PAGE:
DFB-ridge laser diodes at 894 nm for Cesium atomic clocks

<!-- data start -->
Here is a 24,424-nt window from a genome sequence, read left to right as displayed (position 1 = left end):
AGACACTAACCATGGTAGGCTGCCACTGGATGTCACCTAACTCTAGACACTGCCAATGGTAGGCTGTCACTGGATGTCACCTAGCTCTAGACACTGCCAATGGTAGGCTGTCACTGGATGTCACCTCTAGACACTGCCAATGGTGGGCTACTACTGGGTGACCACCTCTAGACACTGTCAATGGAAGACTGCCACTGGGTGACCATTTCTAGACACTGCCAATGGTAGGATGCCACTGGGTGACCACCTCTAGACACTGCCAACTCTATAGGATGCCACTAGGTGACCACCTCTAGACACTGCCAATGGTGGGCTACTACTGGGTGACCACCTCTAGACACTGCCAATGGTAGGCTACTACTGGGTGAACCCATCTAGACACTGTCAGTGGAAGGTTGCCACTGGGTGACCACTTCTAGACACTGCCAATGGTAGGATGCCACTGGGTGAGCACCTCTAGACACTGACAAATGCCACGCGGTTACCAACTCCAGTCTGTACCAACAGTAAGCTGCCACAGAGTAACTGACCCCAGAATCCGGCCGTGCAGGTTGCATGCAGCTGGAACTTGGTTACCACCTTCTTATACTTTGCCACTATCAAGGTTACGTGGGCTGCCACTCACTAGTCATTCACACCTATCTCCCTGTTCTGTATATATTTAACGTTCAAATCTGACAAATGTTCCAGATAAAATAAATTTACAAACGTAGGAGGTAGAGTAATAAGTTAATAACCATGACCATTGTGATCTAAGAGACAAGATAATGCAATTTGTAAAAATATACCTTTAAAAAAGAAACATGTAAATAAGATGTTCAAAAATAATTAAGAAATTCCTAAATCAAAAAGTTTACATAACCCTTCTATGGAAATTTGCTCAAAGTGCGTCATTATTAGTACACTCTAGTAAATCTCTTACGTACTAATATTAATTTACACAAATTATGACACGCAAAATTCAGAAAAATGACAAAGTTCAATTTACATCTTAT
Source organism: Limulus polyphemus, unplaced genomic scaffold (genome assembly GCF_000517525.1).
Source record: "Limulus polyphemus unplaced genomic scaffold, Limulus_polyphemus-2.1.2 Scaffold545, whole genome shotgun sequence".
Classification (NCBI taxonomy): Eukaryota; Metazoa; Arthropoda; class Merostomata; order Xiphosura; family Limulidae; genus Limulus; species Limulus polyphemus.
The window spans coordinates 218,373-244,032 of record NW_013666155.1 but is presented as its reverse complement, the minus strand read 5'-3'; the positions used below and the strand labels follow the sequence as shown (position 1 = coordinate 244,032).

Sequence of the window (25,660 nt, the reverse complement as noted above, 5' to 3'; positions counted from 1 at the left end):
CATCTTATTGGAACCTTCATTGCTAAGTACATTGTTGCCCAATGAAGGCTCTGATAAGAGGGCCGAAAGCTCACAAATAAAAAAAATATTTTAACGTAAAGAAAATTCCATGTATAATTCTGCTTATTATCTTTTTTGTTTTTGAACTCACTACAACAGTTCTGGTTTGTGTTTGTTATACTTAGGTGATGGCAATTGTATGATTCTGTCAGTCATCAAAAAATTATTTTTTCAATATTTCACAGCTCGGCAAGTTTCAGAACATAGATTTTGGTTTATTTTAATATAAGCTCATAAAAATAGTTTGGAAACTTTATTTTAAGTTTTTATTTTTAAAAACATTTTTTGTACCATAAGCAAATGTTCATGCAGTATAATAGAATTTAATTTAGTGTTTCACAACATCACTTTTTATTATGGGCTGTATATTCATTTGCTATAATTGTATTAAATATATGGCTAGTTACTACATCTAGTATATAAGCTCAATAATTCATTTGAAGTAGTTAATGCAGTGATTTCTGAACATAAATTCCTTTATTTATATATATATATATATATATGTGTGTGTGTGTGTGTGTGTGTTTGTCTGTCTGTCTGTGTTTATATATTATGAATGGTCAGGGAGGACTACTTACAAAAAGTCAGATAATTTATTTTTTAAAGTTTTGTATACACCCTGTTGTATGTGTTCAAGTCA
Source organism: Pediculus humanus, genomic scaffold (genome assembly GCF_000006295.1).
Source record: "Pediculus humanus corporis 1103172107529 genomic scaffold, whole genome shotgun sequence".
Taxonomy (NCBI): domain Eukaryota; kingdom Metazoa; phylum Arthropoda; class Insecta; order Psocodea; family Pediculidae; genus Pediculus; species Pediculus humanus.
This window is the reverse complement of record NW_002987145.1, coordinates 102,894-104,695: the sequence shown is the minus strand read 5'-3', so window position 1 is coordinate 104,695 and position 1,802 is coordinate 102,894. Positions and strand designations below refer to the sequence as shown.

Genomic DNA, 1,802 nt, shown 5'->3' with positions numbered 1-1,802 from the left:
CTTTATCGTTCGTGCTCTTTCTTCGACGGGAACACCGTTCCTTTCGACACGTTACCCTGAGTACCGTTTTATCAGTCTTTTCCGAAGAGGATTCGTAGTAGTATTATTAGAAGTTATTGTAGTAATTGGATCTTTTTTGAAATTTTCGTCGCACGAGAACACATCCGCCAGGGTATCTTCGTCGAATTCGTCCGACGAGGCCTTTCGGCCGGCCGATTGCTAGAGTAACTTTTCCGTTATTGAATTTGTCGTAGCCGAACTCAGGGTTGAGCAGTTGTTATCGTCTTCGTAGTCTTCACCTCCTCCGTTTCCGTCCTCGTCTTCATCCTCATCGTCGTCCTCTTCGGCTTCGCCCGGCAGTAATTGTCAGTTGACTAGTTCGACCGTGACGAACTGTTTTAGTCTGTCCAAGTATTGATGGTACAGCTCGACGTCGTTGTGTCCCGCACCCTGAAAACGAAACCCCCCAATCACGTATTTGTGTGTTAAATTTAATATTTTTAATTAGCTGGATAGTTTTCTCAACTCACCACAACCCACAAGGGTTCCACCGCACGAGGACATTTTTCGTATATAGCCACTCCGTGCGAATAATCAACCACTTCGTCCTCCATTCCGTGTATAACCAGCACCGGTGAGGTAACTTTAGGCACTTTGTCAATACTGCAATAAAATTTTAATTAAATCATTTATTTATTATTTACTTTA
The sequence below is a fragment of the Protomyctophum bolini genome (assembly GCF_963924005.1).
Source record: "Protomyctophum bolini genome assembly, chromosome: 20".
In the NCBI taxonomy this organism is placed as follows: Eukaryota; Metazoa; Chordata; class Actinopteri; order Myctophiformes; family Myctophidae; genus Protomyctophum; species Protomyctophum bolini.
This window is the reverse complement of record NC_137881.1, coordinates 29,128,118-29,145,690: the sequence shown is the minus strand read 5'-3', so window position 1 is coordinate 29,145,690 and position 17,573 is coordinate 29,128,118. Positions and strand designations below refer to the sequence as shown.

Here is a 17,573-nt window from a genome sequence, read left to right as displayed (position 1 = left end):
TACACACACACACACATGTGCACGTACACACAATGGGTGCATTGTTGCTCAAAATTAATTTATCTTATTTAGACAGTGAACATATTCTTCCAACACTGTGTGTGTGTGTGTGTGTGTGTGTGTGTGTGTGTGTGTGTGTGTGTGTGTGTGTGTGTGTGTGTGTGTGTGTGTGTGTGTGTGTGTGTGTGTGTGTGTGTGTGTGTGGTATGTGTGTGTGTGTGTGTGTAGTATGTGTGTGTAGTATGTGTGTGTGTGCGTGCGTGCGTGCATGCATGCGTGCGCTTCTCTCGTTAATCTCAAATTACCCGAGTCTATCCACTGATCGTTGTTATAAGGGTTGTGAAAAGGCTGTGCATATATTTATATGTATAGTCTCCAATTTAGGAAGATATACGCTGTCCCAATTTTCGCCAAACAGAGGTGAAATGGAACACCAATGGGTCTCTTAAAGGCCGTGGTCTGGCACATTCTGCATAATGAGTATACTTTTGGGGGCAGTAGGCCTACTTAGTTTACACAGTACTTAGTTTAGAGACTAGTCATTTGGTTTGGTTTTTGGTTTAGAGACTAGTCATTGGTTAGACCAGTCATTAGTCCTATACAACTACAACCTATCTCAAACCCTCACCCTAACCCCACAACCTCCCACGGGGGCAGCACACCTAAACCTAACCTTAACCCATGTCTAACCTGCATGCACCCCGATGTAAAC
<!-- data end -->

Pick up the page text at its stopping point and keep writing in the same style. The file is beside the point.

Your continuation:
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Time and frequency applications are in need of high accuracy and high stability clocks. Optically pumped compact industrial Cesium atomic clocks are a promising approach that could satisfy these demands. However, the stability of these clocks relies, among others, on the performances of the laser diodes that are used. This issue has led the III-V Lab to commit to the European Euripides-LAMA project that aims to provide competitive compact optical Cesium clocks for ground applications. This work will provide key experience for further space technology qualification. III-V Lab is in charge of the design, fabrication and reliability of Distributed-Feedback diodes (DFB) at 894 nm (D1 line of Cesium) and 852 nm (D2 line). LTF-Unine is in charge of their spectral characterisation. The use of D1 line for pumping will provide simplified clock architecture compared to the D2 line pumping thanks to simpler atomic transitions and a larger spectral separation between lines in the 894 nm case. Also, D1 line pumping overcomes the issue of unpumped “idle states” that occur with D2 line. The modules should provide narrow linewidth (<1 MHz), very good reliability in time and, crucially, be less sensitive to optical feedback. The development of the 894 nm wavelength is grounded on III-V Lab results for 852 nm DFB. We show here results from Al-free active region with InGaAsP quantum well Ridge DFB lasers. We obtain the D1 Cs line (894.4 nm) at 67°C and 165 mA (optical power of 40 mW) with a high side mode suppression ratio. The wavelength evolution with temperature and current are respectively 0.06 nm/K and 0.003 nm/mA. The laser linewidth is less than 1 MHz. The Relative Intensity Noise (RIN) and the frequency noise are respectively less than 10-12 Hz-1 @ f ≥ 10 Hz and 109 Hz2/Hz @ f ≥ 10 Hz.
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